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EU Energy Policy:
Energy Performance of Buildings Directive (EPBD)

Updated: February 2018, December 2014

The EPBD requires countries to gradually increase energy efficiency requirements for buildings, leading to requirements for near zero energy buildings in 2020. These requirements are introduced in national building codes in the 28 EU countries.
The Directive was adopted in 2010 and got revised in 2018. Read more at
Revised Directive on the Energy Performance of Buildings.

Index of this Page:

· Overview of the Energy Performance in Buildings Directive (EPBD) Read

· Implementation of the EPBD Read

· The EPBD Can Boost Energy Efficiency. Read
· INFORSE Recommendation for Implementation Read  
· A Bit of History Read

Overview of the Energy Performance in Buildings Directive (EPBD)

The main elements of the EPBD, Directive 2010/31/EU, are:
Energy efficiency requirements should be set to cost-optimal levels.
· Energy efficiency requirements shall be gradually increased to reach " near zero energy houses" for all new buildings in 2020 and for public buildings in 2018.
· Countries shall set energy efficiency requirements for technical building systems, such as heating systems, ventilation, windows, and other building envelop parts. This can be requirements for condensing boilers, high-efficiency heat pumps, low-energy windows, and energy efficiency ventilation
· With major renovations of buildings, the renovated parts of the building shall be energy efficient, also when renovating small buildings
· Renewable energy and district heating shall be used, when it is cost-effective.
· Buildings shall be certified regarding energy efficiency when sold, and for larger buildings at regular intervals.

Read EU information on EPBD.

Implementation of the EPBD
The provisions of the EPBD are primarily implemented in the EU countries via the national building codes. Implementation was in general done in 2013.
A major element of the implementation is to set efficiency requirements on cost-effective levels.To assist this, the EU Commission adopted a regulation with a Comparative Methodology Framework for calculating cost-optimal levels of minimum energy performance requirements for buildings and building elements (Regulation 244/2012. Read it here)

The EU Commission is evaluating the implementation of the EPBD. In 2013 it found that progress was insufficient for the work towards near zero energy buildings, but in 2014 it found that several countries have improved on this. In 2013 it also found the energy certificates are valued by consumers, as houses with good energy certificates sell at higher prices.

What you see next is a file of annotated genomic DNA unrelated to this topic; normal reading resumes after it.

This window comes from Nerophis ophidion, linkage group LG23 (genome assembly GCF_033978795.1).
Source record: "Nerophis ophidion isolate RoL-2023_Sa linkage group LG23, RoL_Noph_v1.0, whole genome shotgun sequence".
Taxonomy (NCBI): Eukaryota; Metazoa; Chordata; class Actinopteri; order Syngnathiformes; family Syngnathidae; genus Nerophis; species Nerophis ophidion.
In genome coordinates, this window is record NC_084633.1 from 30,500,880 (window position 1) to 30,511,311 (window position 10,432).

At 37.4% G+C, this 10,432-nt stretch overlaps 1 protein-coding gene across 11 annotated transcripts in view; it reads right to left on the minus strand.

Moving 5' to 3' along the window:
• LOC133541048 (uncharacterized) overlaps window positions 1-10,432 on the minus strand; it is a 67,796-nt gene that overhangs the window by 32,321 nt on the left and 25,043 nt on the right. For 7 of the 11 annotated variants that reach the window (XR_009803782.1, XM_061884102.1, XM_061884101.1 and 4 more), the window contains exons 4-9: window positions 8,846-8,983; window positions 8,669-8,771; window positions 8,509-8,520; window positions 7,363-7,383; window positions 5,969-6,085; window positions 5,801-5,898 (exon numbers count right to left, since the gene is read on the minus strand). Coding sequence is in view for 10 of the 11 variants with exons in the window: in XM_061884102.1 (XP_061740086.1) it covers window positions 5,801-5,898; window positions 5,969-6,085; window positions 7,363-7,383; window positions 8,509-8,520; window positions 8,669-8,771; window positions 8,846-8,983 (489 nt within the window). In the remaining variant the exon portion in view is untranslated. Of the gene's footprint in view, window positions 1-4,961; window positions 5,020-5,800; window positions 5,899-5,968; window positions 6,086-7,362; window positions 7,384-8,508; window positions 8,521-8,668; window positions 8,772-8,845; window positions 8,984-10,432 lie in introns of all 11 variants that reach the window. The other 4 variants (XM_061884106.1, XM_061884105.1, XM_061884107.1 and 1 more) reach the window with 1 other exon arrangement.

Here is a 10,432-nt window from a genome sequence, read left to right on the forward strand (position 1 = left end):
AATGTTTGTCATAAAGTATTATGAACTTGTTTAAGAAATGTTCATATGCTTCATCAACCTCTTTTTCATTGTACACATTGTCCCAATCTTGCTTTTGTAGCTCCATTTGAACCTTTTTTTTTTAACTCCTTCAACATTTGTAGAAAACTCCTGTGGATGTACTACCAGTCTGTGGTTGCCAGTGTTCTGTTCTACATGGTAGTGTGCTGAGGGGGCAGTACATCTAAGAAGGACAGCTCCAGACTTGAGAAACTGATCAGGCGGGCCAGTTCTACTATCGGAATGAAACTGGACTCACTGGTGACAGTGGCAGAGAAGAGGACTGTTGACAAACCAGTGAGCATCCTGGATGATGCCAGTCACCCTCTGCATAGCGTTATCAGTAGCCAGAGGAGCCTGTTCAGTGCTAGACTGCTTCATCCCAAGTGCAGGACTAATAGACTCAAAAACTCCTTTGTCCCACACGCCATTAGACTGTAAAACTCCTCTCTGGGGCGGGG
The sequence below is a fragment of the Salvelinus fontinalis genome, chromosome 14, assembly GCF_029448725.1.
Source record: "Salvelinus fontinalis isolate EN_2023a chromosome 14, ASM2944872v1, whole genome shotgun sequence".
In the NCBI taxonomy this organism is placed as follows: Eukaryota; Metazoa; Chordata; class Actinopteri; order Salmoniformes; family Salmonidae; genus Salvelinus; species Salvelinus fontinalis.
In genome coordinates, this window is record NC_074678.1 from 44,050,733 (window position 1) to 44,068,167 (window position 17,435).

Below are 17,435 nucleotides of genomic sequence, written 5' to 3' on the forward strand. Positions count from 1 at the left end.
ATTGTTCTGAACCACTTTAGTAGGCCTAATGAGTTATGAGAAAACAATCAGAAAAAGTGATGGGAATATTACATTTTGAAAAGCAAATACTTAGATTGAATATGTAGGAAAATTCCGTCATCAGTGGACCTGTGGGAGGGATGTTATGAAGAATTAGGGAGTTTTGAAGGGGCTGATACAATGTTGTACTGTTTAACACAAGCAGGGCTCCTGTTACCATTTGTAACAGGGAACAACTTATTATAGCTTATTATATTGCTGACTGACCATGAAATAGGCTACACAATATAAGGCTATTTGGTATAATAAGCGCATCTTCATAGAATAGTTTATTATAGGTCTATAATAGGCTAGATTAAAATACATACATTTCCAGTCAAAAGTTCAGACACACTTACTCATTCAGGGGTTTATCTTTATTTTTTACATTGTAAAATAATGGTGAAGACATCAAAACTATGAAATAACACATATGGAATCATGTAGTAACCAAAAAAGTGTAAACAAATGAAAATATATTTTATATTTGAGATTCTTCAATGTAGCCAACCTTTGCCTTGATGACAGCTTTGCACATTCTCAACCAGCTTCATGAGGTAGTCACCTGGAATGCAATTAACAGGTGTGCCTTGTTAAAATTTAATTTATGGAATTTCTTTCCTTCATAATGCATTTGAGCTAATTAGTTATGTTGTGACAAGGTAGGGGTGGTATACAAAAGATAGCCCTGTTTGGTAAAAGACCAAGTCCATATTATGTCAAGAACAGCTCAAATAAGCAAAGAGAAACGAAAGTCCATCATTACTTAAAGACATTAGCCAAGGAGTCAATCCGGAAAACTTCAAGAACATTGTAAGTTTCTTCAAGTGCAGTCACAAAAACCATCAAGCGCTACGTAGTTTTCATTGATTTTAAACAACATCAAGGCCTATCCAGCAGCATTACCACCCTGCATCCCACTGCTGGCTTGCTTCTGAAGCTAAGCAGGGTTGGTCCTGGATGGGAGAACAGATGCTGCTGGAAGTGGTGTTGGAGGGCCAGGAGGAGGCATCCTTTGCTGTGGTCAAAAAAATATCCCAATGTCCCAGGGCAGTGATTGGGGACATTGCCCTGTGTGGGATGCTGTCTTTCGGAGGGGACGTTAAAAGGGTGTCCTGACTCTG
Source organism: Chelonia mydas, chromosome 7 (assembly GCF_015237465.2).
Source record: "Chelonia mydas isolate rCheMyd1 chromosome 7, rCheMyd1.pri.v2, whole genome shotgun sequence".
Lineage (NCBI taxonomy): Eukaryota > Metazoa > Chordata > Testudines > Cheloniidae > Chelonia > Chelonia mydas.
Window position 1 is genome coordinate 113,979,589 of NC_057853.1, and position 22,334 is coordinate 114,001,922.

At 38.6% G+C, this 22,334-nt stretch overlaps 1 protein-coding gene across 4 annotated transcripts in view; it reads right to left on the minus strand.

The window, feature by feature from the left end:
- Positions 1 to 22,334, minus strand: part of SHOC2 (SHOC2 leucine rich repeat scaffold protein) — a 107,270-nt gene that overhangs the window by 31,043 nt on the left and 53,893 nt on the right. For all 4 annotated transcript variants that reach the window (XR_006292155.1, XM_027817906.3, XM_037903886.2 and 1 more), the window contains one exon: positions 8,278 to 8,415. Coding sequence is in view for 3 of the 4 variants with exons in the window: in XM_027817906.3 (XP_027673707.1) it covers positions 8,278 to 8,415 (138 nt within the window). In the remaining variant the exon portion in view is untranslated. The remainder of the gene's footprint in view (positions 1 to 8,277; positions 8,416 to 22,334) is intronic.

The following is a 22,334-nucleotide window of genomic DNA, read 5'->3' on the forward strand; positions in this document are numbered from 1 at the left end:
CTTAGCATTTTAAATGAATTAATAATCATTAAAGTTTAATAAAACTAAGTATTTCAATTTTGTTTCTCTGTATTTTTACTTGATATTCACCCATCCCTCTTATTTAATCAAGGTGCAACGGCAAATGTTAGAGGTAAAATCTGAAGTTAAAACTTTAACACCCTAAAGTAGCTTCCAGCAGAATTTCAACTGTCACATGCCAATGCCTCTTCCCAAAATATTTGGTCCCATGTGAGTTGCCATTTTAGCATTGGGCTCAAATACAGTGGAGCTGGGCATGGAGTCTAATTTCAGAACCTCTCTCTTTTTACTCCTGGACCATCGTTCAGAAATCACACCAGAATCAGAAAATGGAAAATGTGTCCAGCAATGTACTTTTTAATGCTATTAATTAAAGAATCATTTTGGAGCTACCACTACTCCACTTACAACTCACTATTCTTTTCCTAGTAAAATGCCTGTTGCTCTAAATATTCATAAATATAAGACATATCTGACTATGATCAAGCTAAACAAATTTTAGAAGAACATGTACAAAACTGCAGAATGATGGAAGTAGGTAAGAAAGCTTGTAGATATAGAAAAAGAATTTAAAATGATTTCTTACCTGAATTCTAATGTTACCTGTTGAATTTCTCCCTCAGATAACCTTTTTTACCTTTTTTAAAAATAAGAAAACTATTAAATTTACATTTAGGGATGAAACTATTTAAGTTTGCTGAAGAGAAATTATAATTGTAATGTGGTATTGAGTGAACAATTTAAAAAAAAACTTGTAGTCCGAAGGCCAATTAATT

The EPBD can Boost Energy Efficiency
In countries that have implemented the EPBD in ambitious ways, this will lead to large increase of energy efficiency, and large volumes of imported energy as well as monetary savings.

INFORSE Recommendation for Implementation
Given that energy efficiency standards in national building codes have been one of the most efficient and cost-effective ways of raising energy efficiency in EU countries, this Directive is very important for future increase in energy efficiency. The effect of it is, however, crucial dependent on the implementation in national legislation.

It is important that there are national debates about the implementation with focus on how to maximize the benefits of building regulation. Historically building codes have included relatively low requirements for energy efficiency and renewable energy in many EU countries, leading to much higher energy consumption than the cost-effective level. Because most houses are built according to the standards, the users are trapped with these unnecessary high costs. New, stronger building codes can correct this problem.

In the implementation, the countries should give priority to passive solar energy above what is proposed in the Directive. Passive solar energy use should be taken into account in planning, orientation and positioning of houses; as well as in use and heating control of houses. There is also a need for inclusion of passive solar concepts in education. Further the countries should give priority to micro-CHP, i.e. building-integrated CHP.

It is proposed that the limit for renovation of buildings to require current energy efficiency standards is set to renovations that costs above 10% of the value of the building.

Read INFORSE-Europe's proposals for implementations of the recast of EPBD in 2008: INFORSE on EPBD in 2008 (pdf file).
INFORSE-Europe Positions to Energy Service Directive and EPBD in 2007:
NFORSE on Energy Service and EPBD in 2007 (pdf file).

A Bit of History
Building regulation have historically not been part of EU regulation, as the EU started as a free market, and since building "does not ross border" they were not regulated by the EU. This changed when climate change became subject of EU regulation in the 1990's. Then the EU started to work for reductions of fossil fuel use, and since buildings in the EU are responsible for some 40% of the energy use, they also became subject of the regulation. The EU regulation of buildings was further promoted with the conclusions of the European Climate Change Programme in 2000.
With this background the EU Commission proposed a directive that was adopted as the EPBD in 2002 and implemented in the EU countries until 2006. It required that energy efficiency requirements were included in building codes, that larger buildings had energy certificates, and others, but it did not mandate any specific level of requirements
In 2008, started the recast of the Directive, leading to the more effective current EPBD.

Read more:

Revised Directive on the Energy Performance of Buildings - New 2018 Agreement

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